It’s also easy for the media to cover.  You don’t have to be Matt Taibbi to write a compelling story on Don’t Ask, Don’t Tell.  You also don’t have to be Matt Taibbi to write a good story on the housing crisis, but it sure helps.  It takes some very hard work and reporters are like anybody else.  They don’t want to work any harder than they have to.

You can say all you want about American’s inability to understand really complex issues, but there comes a point where they’re so complicated, for whatever reason, that the inability isn’t anybody’s fault.  When guys with Ph.D.s in economics can’t really understand a financial crisis, what chance does a less educated person have?  It’s not like better teaching in high schools can make financial derivatives understandable.  Education has its limits.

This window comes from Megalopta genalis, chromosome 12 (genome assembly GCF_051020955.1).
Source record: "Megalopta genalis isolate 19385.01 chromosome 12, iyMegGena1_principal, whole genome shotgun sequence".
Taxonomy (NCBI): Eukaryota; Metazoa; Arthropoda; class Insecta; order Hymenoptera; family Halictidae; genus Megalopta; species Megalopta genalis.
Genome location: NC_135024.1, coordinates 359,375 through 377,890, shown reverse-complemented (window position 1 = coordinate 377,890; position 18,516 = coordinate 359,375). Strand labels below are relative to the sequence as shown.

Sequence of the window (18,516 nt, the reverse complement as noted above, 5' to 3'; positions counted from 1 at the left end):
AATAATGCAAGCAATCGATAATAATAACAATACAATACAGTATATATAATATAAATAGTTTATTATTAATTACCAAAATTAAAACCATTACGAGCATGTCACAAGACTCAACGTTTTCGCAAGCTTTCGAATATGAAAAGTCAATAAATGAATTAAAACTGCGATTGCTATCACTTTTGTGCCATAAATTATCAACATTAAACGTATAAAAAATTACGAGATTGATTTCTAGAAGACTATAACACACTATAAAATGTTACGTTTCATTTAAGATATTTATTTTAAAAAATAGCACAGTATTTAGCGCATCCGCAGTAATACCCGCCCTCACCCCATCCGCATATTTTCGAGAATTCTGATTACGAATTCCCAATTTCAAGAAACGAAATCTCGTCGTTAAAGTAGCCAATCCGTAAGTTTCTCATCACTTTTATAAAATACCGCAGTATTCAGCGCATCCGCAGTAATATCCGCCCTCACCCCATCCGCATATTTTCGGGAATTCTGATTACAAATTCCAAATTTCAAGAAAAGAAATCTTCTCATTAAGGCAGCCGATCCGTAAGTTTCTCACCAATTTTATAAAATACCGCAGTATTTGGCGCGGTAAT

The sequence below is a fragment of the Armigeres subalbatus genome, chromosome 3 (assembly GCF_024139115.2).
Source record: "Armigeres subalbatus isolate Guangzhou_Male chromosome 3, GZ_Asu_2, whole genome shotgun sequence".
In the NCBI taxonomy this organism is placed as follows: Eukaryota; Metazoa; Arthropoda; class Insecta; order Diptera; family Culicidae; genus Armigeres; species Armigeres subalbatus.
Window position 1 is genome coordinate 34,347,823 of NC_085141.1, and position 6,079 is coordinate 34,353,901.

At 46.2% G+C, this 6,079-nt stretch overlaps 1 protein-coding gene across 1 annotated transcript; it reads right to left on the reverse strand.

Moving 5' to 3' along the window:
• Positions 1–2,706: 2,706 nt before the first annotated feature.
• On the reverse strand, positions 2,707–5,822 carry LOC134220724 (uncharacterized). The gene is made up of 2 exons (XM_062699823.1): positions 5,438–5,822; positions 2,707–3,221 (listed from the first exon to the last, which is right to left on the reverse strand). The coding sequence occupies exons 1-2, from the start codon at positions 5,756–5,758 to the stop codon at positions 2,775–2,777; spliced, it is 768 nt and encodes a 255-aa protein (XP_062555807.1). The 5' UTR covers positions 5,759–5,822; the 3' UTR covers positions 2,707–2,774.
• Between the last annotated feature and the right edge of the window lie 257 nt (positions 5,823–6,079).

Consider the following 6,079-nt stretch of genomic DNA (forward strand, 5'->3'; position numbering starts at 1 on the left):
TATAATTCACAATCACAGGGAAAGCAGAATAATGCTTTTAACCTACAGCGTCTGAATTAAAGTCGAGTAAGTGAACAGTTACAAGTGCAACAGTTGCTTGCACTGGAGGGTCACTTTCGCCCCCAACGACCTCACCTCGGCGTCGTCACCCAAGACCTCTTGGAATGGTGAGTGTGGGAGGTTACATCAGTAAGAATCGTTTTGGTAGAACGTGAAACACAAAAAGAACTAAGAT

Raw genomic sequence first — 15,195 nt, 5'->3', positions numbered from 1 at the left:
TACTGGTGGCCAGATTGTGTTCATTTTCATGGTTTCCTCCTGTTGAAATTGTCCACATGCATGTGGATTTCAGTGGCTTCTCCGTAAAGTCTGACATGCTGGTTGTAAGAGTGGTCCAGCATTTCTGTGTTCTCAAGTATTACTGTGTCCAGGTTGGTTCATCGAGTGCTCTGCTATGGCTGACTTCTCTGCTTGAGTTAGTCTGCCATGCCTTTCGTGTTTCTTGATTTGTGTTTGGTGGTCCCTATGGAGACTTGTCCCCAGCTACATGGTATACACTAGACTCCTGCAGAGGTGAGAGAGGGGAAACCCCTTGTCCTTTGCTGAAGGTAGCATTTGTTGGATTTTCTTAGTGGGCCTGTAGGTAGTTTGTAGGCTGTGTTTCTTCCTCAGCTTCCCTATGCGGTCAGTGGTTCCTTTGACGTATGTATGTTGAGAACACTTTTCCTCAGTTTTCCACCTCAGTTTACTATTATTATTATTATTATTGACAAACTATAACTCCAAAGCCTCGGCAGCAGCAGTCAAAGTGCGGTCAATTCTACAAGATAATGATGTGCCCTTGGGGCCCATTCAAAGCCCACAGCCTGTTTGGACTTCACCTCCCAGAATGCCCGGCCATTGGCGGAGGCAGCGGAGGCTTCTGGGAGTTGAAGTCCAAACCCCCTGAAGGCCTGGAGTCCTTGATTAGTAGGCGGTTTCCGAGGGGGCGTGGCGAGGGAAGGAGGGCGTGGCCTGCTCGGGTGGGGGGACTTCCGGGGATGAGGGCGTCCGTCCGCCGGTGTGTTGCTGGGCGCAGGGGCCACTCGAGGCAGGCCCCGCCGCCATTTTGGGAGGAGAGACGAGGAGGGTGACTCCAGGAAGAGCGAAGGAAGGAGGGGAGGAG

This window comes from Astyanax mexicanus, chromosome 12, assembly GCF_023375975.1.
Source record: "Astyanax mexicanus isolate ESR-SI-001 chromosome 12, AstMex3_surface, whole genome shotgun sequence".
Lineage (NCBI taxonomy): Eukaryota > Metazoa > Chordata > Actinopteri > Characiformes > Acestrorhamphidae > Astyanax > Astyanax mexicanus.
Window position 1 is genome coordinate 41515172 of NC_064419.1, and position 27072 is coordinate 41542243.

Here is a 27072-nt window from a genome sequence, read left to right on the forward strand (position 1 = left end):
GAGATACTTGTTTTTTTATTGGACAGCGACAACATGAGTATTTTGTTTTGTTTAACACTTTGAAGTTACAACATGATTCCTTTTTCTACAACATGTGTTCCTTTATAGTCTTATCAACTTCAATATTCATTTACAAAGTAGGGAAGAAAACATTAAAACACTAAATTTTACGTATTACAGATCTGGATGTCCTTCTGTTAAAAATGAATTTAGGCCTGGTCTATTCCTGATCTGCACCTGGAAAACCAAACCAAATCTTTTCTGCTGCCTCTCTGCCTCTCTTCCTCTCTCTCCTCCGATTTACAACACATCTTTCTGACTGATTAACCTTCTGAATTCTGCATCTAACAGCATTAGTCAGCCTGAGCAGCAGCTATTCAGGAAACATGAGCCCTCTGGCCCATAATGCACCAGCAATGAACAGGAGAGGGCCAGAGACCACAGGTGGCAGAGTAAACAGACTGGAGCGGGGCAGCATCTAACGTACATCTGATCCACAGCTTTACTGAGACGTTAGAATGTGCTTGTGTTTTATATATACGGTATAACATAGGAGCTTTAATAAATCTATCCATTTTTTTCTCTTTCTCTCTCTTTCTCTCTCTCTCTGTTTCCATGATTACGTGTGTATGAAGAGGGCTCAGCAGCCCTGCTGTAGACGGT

So what are we left with?  Blind faith that the few people who can understand the problem and do something about it will.  That’s probably naïve too, but I’m not sure there’s any other alternative.  We’ll just have to go back to arguing about gay rights or something else we understand, even if the complicated stuff is vastly more important.

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You explain this so well! I have thought this for some time: systems are too complex, institutions are too large. Economists are less able to predict the multi-faceted implications of economic policy than meteorologists are able to predict the weather. But more rides on their mistakes . . . .